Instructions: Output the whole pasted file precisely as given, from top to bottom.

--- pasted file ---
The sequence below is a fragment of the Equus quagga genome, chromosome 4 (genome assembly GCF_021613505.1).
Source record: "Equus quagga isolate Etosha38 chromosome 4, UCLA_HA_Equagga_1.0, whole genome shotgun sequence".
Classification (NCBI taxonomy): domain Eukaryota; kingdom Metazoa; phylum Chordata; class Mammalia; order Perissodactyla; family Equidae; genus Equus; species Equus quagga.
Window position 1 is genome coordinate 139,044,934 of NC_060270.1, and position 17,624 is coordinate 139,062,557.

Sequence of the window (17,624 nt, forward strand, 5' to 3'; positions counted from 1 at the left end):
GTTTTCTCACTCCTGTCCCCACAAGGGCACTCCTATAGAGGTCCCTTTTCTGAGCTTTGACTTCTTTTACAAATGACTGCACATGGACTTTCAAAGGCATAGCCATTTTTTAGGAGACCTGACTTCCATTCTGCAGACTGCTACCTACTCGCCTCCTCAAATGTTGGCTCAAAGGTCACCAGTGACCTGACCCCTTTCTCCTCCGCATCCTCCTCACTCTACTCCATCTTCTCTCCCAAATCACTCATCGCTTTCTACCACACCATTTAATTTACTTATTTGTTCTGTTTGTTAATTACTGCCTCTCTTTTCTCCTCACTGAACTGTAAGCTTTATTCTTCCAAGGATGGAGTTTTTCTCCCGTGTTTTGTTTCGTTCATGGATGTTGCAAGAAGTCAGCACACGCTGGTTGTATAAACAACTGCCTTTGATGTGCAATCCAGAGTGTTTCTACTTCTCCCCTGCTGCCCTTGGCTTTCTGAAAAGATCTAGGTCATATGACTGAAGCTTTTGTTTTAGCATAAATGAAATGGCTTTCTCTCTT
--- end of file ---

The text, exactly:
The sequence below is a fragment of the Equus quagga genome, chromosome 4 (genome assembly GCF_021613505.1).
Source record: "Equus quagga isolate Etosha38 chromosome 4, UCLA_HA_Equagga_1.0, whole genome shotgun sequence".
Classification (NCBI taxonomy): domain Eukaryota; kingdom Metazoa; phylum Chordata; class Mammalia; order Perissodactyla; family Equidae; genus Equus; species Equus quagga.
Window position 1 is genome coordinate 139,044,934 of NC_060270.1, and position 17,624 is coordinate 139,062,557.

Sequence of the window (17,624 nt, forward strand, 5' to 3'; positions counted from 1 at the left end):
GTTTTCTCACTCCTGTCCCCACAAGGGCACTCCTATAGAGGTCCCTTTTCTGAGCTTTGACTTCTTTTACAAATGACTGCACATGGACTTTCAAAGGCATAGCCATTTTTTAGGAGACCTGACTTCCATTCTGCAGACTGCTACCTACTCGCCTCCTCAAATGTTGGCTCAAAGGTCACCAGTGACCTGACCCCTTTCTCCTCCGCATCCTCCTCACTCTACTCCATCTTCTCTCCCAAATCACTCATCGCTTTCTACCACACCATTTAATTTACTTATTTGTTCTGTTTGTTAATTACTGCCTCTCTTTTCTCCTCACTGAACTGTAAGCTTTATTCTTCCAAGGATGGAGTTTTTCTCCCGTGTTTTGTTTCGTTCATGGATGTTGCAAGAAGTCAGCACACGCTGGTTGTATAAACAACTGCCTTTGATGTGCAATCCAGAGTGTTTCTACTTCTCCCCTGCTGCCCTTGGCTTTCTGAAAAGATCTAGGTCATATGACTGAAGCTTTTGTTTTAGCATAAATGAAATGGCTTTCTCTCTT